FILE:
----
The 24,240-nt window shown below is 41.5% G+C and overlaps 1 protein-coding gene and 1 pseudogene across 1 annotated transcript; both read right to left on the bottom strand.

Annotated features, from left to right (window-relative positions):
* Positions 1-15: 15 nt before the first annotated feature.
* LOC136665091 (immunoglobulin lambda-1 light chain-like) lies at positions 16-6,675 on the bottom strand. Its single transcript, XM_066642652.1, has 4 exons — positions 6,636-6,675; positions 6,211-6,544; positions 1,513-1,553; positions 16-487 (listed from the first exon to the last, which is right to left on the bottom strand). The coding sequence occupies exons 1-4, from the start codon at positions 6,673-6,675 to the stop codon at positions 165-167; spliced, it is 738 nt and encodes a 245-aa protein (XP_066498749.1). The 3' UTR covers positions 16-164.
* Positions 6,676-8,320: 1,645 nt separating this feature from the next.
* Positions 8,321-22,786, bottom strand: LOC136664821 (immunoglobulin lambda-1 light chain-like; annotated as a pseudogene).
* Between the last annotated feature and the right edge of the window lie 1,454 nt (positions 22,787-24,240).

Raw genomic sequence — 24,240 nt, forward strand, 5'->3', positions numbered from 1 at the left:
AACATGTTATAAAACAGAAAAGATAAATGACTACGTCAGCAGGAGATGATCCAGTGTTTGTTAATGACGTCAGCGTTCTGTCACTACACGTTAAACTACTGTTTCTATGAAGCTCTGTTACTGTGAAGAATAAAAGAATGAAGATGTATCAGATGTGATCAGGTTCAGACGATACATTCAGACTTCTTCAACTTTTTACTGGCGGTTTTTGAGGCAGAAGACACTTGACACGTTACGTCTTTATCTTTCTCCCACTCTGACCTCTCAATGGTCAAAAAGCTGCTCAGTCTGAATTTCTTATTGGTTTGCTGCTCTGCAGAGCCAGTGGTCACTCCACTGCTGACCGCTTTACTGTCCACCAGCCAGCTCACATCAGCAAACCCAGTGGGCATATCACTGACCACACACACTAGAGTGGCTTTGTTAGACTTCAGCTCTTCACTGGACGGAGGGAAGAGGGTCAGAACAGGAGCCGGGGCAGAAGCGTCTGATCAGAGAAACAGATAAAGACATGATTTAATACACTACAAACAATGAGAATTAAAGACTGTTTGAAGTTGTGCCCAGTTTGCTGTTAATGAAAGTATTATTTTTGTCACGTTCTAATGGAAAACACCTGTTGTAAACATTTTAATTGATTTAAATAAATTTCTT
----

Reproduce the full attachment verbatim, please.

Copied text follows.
The 24,240-nt window shown below is 41.5% G+C and overlaps 1 protein-coding gene and 1 pseudogene across 1 annotated transcript; both read right to left on the bottom strand.

Annotated features, from left to right (window-relative positions):
* Positions 1-15: 15 nt before the first annotated feature.
* LOC136665091 (immunoglobulin lambda-1 light chain-like) lies at positions 16-6,675 on the bottom strand. Its single transcript, XM_066642652.1, has 4 exons — positions 6,636-6,675; positions 6,211-6,544; positions 1,513-1,553; positions 16-487 (listed from the first exon to the last, which is right to left on the bottom strand). The coding sequence occupies exons 1-4, from the start codon at positions 6,673-6,675 to the stop codon at positions 165-167; spliced, it is 738 nt and encodes a 245-aa protein (XP_066498749.1). The 3' UTR covers positions 16-164.
* Positions 6,676-8,320: 1,645 nt separating this feature from the next.
* Positions 8,321-22,786, bottom strand: LOC136664821 (immunoglobulin lambda-1 light chain-like; annotated as a pseudogene).
* Between the last annotated feature and the right edge of the window lie 1,454 nt (positions 22,787-24,240).

Raw genomic sequence — 24,240 nt, forward strand, 5'->3', positions numbered from 1 at the left:
AACATGTTATAAAACAGAAAAGATAAATGACTACGTCAGCAGGAGATGATCCAGTGTTTGTTAATGACGTCAGCGTTCTGTCACTACACGTTAAACTACTGTTTCTATGAAGCTCTGTTACTGTGAAGAATAAAAGAATGAAGATGTATCAGATGTGATCAGGTTCAGACGATACATTCAGACTTCTTCAACTTTTTACTGGCGGTTTTTGAGGCAGAAGACACTTGACACGTTACGTCTTTATCTTTCTCCCACTCTGACCTCTCAATGGTCAAAAAGCTGCTCAGTCTGAATTTCTTATTGGTTTGCTGCTCTGCAGAGCCAGTGGTCACTCCACTGCTGACCGCTTTACTGTCCACCAGCCAGCTCACATCAGCAAACCCAGTGGGCATATCACTGACCACACACACTAGAGTGGCTTTGTTAGACTTCAGCTCTTCACTGGACGGAGGGAAGAGGGTCAGAACAGGAGCCGGGGCAGAAGCGTCTGATCAGAGAAACAGATAAAGACATGATTTAATACACTACAAACAATGAGAATTAAAGACTGTTTGAAGTTGTGCCCAGTTTGCTGTTAATGAAAGTATTATTTTTGTCACGTTCTAATGGAAAACACCTGTTGTAAACATTTTAATTGATTTAAATAAATTTCTT